Can You Work-at-Home by Surfing the Web All Day? Yes!

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How would you like to surf the Web all day from home and get paid for doing so? Does this offer sound too good to be true?

It’s understandable that you’re skeptical. However, it is in fact possible to do just this kind of work if you become a search engine evaluator.

What is a search engine evaluator?

To better understand what a search engine evaluator does, it may be useful to first watch this video where Matt Cutts explains the process of online search querying: How Search Works. There is also this more in-depth explanation of how a search engine evaluator, or rater, fits into Google’s search algorithm changes.

The search engine evaluator (or Internet assessor) is someone who works with a search engine like Google, Yahoo!, Bing, etc. to test and evaluate its search algorithm. Why would a search algorithm require testing and evaluation? Because any algorithm, no matter how brilliantly designed and calculated, must in the end be used by humans. And humans may not judge the results generated by a search engine as completely relevant to their natural language query, no matter how much the calculations predict they should be.

That’s where the search engine evaluator comes in. He or she might be assigned a given keyword, asked to perform a search query on that keyword, and then instructed to click on and score all the search results that come up. To use Google’s scoring system as an example, the search engine evaluator might score each search result with the grade of VitalUsefulRelevant and Off-Topic or Useless. 

Based on the grades submitted by the evaluator, the search engine company then tweaks its search algorithm and requests that another evaluation be performed using the same keyword. Depending on the search result scoring, one algorithm tweak will be chosen over the other.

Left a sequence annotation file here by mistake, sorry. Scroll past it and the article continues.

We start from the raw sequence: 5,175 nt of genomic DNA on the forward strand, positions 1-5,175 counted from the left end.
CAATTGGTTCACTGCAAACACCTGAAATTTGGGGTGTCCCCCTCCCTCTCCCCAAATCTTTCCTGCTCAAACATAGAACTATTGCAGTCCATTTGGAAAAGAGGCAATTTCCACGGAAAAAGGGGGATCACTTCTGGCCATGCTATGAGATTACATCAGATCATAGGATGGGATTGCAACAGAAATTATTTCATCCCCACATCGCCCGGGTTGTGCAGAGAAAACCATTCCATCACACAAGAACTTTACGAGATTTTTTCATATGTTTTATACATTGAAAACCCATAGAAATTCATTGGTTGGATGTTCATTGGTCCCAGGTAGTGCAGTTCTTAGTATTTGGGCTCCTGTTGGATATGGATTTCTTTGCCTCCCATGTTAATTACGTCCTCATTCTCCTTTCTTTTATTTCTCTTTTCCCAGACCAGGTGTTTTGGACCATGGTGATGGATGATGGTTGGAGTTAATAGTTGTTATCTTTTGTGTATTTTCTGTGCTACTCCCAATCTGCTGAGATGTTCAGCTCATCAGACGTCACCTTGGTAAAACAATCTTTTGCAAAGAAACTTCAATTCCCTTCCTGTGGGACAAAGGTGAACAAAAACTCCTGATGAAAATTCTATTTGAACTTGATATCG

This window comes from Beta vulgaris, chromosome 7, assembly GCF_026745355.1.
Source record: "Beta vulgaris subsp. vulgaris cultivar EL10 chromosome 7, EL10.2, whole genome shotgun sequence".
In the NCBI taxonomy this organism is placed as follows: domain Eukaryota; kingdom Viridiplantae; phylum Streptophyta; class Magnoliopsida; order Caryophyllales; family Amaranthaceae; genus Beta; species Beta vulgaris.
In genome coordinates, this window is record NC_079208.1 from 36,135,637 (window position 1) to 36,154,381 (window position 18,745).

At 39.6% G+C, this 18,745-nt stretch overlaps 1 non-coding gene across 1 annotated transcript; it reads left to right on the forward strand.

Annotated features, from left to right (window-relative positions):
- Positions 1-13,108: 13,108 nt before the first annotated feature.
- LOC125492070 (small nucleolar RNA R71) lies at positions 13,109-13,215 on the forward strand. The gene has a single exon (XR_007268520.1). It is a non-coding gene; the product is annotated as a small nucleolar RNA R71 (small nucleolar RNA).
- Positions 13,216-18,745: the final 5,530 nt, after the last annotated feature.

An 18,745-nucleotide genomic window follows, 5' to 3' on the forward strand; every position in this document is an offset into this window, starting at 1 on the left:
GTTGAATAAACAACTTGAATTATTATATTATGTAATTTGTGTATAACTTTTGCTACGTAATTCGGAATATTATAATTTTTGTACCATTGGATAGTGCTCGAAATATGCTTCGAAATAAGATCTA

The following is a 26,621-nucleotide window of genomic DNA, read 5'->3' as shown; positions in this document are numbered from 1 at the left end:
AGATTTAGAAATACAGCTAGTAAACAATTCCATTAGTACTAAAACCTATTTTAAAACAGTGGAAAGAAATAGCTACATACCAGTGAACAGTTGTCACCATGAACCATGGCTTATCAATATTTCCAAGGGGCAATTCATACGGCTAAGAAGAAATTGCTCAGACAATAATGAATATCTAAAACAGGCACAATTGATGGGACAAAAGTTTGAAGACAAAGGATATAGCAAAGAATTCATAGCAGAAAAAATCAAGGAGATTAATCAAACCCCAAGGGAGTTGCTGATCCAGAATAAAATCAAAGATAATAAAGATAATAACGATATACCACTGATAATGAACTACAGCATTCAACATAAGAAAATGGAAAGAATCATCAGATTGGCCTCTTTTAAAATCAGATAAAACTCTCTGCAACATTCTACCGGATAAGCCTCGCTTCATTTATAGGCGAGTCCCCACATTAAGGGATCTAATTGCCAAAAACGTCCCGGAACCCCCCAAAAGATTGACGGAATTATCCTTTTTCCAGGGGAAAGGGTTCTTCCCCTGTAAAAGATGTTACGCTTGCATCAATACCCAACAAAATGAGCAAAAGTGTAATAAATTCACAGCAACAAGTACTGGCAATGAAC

Alternately, the engine might ask for evaluators to assess the quality of its ad, image or social media results.

Because most search engines require hundreds if not thousands of search engine evaluators, they use the services of third party agencies. These agencies then take on the responsibilities of directly hiring and paying the search engine evaluators. In most cases, search engine evaluators never deal with the search engine directly, working only with the third party agency.

Listed below are individual third party agencies that are currently hiring work-at-home search engine evaluators:

SwagBucks: They pay you to use their search engine. Quick, easy, free to join. One of the best. Free $5.00 offer just for signing up. It’s a great way to pull in a extra cash.

Appen Butler Hill: This company offers many web search evaluator positions, both in the U.S. and abroad. The pay rate is about $14/hour. Reviews of the company are mixed, however; some current and former evaluators say that working with company is just fine, while others complain about a lack of communication from management and unclear evaluation directions. Training time is also noted to be quite long (~15 hours) and is not compensated (thank you, Vanessa!). Once contracted, you can work up to 20 hours/week.

iSoftStone: This rather large, publicly-traded company also hires work-at-home contractors to perform search engine evaluation. However, because this company contracts with only a few outside and local companies, the actual number of search engine evaluator positions is limited. Pay is $12/hour, which is a bit under the norm when compared with other agencies. However, it does appear that this company’s job and training requirements aren’t as rigorous either.

Leapforce: This agency is looking for work-at-home agents living in the U.S. and abroad who can commit to completing a set number of tasks each month regarding search engine evaluation. Additionally, the agency needs bilingual individuals who can perform search queries in Chinese, Korean, Persian, Spanish and Turkish. While the site does not disclose its hourly pay rate, Glassdoor does; agents make about $13.50/hour. A three-part qualification exam, which tests your theoretical and practical understanding of search engines, must be taken and passed before you can work for this agency.

Lionbridge: This large and publicly-traded company has its fingers in several global marketing initiatives, including search engine evaluation. Given its user reviews, the company offers a range of different work tasks to its contractors and pays about $13.50/hour. Contractors can work up to 20 hours/week. There is also a significant amount of opportunity available for contractors who live abroad (for example, you can be an Internet Assessor in Croatia). However, there is some grumbling about the amount of unpaid training time required to get up-to-speed on tasks.